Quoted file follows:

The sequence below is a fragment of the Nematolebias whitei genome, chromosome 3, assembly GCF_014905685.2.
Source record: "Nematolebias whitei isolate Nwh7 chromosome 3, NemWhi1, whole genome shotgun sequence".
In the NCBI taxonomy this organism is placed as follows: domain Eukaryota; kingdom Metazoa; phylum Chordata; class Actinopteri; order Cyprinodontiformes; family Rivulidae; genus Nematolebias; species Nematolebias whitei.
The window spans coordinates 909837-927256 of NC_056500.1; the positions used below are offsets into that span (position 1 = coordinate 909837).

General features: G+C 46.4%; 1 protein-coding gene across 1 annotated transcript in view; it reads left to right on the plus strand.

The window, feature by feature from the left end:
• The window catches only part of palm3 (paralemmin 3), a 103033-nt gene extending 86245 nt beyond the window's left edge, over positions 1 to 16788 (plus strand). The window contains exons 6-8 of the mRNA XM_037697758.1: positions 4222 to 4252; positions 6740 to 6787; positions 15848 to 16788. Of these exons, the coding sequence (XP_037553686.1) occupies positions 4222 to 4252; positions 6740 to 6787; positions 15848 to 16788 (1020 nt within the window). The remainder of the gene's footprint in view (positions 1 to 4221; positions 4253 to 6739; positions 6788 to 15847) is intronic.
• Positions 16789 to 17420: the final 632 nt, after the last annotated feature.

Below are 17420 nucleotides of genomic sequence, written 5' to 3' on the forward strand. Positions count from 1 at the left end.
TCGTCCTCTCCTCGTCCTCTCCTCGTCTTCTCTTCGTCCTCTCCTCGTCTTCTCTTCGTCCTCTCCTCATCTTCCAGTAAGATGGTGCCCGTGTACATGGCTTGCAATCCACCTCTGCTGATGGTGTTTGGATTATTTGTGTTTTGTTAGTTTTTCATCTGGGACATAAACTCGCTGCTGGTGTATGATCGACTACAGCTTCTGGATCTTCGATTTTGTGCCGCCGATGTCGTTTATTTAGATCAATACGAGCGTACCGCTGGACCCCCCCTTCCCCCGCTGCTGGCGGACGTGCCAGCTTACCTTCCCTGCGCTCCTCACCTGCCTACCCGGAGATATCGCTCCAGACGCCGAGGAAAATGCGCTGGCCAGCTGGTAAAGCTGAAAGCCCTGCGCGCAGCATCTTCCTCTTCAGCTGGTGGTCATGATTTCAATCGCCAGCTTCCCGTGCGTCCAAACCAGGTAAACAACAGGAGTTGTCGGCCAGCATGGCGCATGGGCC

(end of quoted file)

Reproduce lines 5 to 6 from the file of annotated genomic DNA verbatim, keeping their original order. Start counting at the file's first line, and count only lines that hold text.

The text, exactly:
General features: G+C 46.4%; 1 protein-coding gene across 1 annotated transcript in view; it reads left to right on the plus strand.

The window, feature by feature from the left end: